We had one track that we pulled the train into. The engineer and brakeman would bring the power back up to the depot. We had again cut the caboose off on the fly. We would come against the caboose and put everything into a spur track.

As I mentioned, it was a money making job. I was making about $175.00 per day. Now remember this was in 1981. I worked this job the last half of September and the whole month of October until the mine shut down for the winter. 1981 was the last year that the mine was worked for the spring, summer and early fall months. The following year they only loaded limestone for two weeks, then the mine was shut down completely. They were switching over to all electric furnaces at CF&I.

Craig Billings was the conductor. He later went to work for Amtrak. We had a really good time working this job. In fact, the train master would come up a couple days a week and buy us lunch. Craig was a like able person. I did have to talk him out of one thing. Where we went around a horse shoe curve, we cross over US Highway 50 a second time. He wanted to cut off the caboose off on this curve, then roll the caboose all the way down to Maysville. I kept telling Craig, no we will not do it!!!!! I said our luck, the caboose would hang up on this curve, then what do we do?????

Gary A. Rich
Aurora CO

All photos were taken June 10, 1974. This was before I hired out on the Rio Grande.

1. Show the tracks up at the mine. The track in the lower foreground was the derailing spur. The train is sitting on one of two load tracks. The main line is just to the left of the engines. Where the caboose is sitting is the track that went up to the tipple.

2. The caboose is coming down the switch back. You can see a car stopped at the US Highwy 50 crossing at Garfield.

3. The head brakeman has lined the switch coming off the switch back and the train is heading down towards Maysville.








Date: 01/11/14 15:45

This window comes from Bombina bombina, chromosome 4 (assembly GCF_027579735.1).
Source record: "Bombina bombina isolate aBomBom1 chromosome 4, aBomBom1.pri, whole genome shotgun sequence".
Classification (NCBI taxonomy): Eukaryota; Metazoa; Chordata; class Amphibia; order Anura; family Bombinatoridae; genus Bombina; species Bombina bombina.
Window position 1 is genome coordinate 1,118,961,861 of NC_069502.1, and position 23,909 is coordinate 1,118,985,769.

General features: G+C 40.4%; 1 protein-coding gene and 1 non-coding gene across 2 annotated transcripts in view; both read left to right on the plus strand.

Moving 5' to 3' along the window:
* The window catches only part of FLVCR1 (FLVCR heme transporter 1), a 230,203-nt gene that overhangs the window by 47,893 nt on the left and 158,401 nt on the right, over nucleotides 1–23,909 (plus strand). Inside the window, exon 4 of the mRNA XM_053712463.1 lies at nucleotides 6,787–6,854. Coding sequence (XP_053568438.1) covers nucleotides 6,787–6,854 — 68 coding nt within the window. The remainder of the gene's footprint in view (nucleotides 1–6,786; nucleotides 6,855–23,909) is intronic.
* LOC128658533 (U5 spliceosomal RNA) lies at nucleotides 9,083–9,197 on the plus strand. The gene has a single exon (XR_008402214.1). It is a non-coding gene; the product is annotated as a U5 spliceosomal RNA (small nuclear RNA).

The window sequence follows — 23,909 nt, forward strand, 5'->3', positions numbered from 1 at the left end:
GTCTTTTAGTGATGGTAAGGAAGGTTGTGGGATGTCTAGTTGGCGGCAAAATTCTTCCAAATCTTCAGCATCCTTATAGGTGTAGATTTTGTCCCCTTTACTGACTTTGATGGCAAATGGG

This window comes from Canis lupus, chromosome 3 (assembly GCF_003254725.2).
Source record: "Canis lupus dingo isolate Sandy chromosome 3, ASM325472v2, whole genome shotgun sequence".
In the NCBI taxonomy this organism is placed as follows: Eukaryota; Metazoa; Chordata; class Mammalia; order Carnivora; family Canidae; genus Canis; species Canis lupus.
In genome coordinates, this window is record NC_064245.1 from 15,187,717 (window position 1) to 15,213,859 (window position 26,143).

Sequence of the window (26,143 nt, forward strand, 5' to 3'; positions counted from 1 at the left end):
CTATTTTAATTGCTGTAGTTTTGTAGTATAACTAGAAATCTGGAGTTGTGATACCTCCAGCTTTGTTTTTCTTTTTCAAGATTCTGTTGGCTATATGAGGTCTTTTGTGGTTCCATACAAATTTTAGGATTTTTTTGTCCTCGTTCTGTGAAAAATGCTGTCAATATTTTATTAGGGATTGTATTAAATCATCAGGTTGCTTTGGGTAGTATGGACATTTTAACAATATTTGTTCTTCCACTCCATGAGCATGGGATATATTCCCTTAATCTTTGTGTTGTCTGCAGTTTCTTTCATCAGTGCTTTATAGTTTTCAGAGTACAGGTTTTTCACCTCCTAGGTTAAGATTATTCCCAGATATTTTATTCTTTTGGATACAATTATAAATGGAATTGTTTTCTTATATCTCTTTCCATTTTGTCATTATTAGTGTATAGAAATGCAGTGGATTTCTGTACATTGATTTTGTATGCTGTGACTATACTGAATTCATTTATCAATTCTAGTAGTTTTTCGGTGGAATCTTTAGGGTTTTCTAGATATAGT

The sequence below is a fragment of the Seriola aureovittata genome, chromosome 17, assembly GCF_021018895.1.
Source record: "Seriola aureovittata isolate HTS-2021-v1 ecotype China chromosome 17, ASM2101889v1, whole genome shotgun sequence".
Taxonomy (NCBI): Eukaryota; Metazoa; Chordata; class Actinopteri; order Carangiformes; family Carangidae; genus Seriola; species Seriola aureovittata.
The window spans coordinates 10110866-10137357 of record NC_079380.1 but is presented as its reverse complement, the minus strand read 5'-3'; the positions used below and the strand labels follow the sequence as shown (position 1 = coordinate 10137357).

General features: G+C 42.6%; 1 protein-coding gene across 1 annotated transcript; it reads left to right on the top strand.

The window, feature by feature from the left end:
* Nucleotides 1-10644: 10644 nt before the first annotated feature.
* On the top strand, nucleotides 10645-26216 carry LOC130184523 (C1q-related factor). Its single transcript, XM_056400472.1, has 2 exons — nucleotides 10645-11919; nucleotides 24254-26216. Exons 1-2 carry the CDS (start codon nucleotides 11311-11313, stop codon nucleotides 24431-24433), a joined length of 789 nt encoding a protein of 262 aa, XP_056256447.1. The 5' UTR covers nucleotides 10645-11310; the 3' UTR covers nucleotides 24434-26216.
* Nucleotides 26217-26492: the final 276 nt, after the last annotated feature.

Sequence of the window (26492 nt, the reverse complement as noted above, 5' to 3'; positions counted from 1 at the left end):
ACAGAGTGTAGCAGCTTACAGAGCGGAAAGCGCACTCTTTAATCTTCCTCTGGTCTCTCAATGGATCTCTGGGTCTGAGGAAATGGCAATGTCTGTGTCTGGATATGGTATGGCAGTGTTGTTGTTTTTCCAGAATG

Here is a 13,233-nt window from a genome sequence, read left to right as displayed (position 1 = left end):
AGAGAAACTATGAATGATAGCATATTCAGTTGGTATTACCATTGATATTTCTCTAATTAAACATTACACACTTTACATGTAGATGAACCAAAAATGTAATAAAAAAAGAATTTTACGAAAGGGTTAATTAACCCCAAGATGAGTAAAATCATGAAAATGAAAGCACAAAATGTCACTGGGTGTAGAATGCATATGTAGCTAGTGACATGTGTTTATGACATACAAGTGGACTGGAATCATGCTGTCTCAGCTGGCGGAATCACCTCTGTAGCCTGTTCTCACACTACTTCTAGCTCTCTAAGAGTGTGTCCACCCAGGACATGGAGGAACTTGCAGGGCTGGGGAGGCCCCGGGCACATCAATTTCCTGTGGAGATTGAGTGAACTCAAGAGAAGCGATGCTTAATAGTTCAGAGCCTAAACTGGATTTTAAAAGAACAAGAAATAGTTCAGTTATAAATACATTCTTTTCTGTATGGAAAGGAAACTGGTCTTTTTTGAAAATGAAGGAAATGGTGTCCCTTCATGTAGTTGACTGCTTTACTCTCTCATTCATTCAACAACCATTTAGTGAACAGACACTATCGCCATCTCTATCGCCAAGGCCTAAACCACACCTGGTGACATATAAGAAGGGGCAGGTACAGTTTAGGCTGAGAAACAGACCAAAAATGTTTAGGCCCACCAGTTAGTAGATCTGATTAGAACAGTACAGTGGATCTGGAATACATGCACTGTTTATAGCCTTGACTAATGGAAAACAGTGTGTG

Re: Rio Grande's Monarch branch out of Salida, CO.
Author: waycar_rider

A couple more photos of the Monarch Branch.

4. The train is high above US Highway 50 at this location. The train gets closer to Hwy 50 as it nears the horse shoe curve.

5. I ran up the hill side getting this shot of the train. You see the brake shoes are doing their job with the air and retainers set.

These photos were taken June 10, 1974.

Gary A. Rich
Aurora, CO






Date: 01/11/14 16:11
Re: Rio Grande's Monarch branch out of Salida, CO.
Author: WAF

Oh Jeez, Craig Billings? You're smart to tell him no. With his idea, you might have rolled to who knows where, off the track, likely. He was a character on Amtrak. Great stories about him on Amtrak. He also worked the West Local and the Louviers Local. His dry humor on the radio was precious.



Date: 01/11/14 20:51
Re: Rio Grande's Monarch branch out of Salida, CO.
Author: mtnwestrail

Great stories and photos, Gary. Thanks for sharing.

Paul Birkholz
Sheridan, WY



Date: 01/11/14 20:54
Re: Rio Grande's Monarch branch out of Salida, CO.
Author: NH2006

I love everything about this post. Wish I had seen them there.



Date: 01/12/14 07:00
Re: Rio Grande's Monarch branch out of Salida, CO.
Author: tomstp

I followed that run one day in the late 1970's. The train had two GP-30's. The engines would occasionally slip hauling the empty cars west from Maysville. I took many pictures that day which I posted a couple of years ago. Great to hear from Gary who actually worked the run.

I particulary remember the mine workers using hand brakes riding the loaded cars down to the holding tracks. They were not as good as the railroad employees with the hand brakes. The gondolas would couple with a resounding crash. Just before the coupling the men would jump from the cars. Contrast that to the conductor who, using a brake club would handle that caboose so well that the couplers just "kissed" and he didn't jump from the caboose either!



Date: 01/12/14 08:09
Re: Rio Grande's Monarch branch out of Salida, CO.
Author: PHall

If there ever was a run where a road slug set would have been just right for the job, this was it.
An SP GP40-2/TEBU/GP40-2 set probably would have worked real nice here.



Date: 01/12/14 14:05
Re: Rio Grande's Monarch branch out of Salad, CO.
Author: steve_misky

Thanks for the info and pics.
I've driven numerous times over Monarch Pass and always tried to figure out how/where the branch worked.